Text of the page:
The indexation of superannuation caps and thresholds can have significant impacts on retirement plans from 1 July, 2021, according to BT.
BT said with the end of the financial year coming up that financial advisers needed to have indexation, the downsizer contribution, bring-forward contributions, Pension Loans Scheme eligibility, and opt-in fees top of mind.
BT technical consultant, Tim Howard, said indexation from 1 July, 2021, applied to a range of thresholds and advisers needed to be prepared for questions on how clients might be impacted.
“Watch out, in particular, for some tricky figures when calculating your client’s eligibility to make a bring-forward contribution,” Howard said.
“For instance, from 1 July, 2021, clients will need a total super balance of less than $1.48 million to make a full $330,000 bring-forward contribution, and less than $1.59 million to make a two-year,
$220,000 bring-forward contribution.”
Howard also said clients would be looking to use the downsizer contribution as a way to boost their retirement savings. The contribution would not count towards a client’s non-concessional contributions cap and could still be made if they had a total super balance over $1.6 million ($1.7 million from 1 July, 2021). However, the contribution was limited to $300,000 or the proceeds of the sale, whichever was the lower amount.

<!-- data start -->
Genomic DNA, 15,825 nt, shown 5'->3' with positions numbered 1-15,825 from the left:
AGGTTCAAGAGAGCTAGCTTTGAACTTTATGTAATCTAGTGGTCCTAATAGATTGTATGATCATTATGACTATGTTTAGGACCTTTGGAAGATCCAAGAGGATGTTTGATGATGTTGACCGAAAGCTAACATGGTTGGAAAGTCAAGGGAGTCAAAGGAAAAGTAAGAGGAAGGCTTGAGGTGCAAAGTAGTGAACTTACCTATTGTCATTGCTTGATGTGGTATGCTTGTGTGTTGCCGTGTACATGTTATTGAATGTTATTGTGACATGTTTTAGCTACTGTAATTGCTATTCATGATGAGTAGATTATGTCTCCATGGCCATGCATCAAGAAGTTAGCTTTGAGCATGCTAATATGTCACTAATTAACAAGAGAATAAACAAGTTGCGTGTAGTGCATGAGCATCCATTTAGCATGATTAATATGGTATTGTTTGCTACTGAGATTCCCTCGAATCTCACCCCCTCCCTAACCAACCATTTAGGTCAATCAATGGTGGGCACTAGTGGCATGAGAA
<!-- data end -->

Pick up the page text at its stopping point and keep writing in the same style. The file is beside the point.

“Going forward, eligible individuals could be continuing to work through their early sixties – although there is no requirement to be working – and also capitalise on the booming property markets across the country,” he said.
He noted that clients needed to make the contribution within 90 days of receiving the sales proceeds.
Also, eligibility for bring-forward contributions was set to increase to under 67 today under the draft legislation in the Senate.
“Keep in mind there is a somewhat related measure from the 2021 Federal Budget that may benefit clients in this difficult position,” Howard said.
“It has been proposed that the work test won’t apply to non-concessional contributions from 1 July 2022 for those ages 67 to 74. Should this become law, a non-working retiree who has missed their bring-forward window could potentially contribute up to the general non-concessional cap of $110,000 each and every year, up to age 74.”
The Pension Loans Scheme, Howard said, could be an effective way for retirees to access the equity in their homes to create a meaningful cashflow boost.
Howard also pointed to the requirement for advisers to obtain annual client consent for ongoing fee arrangements for all clients and that administrative processes needed to be in place to meet the requirement.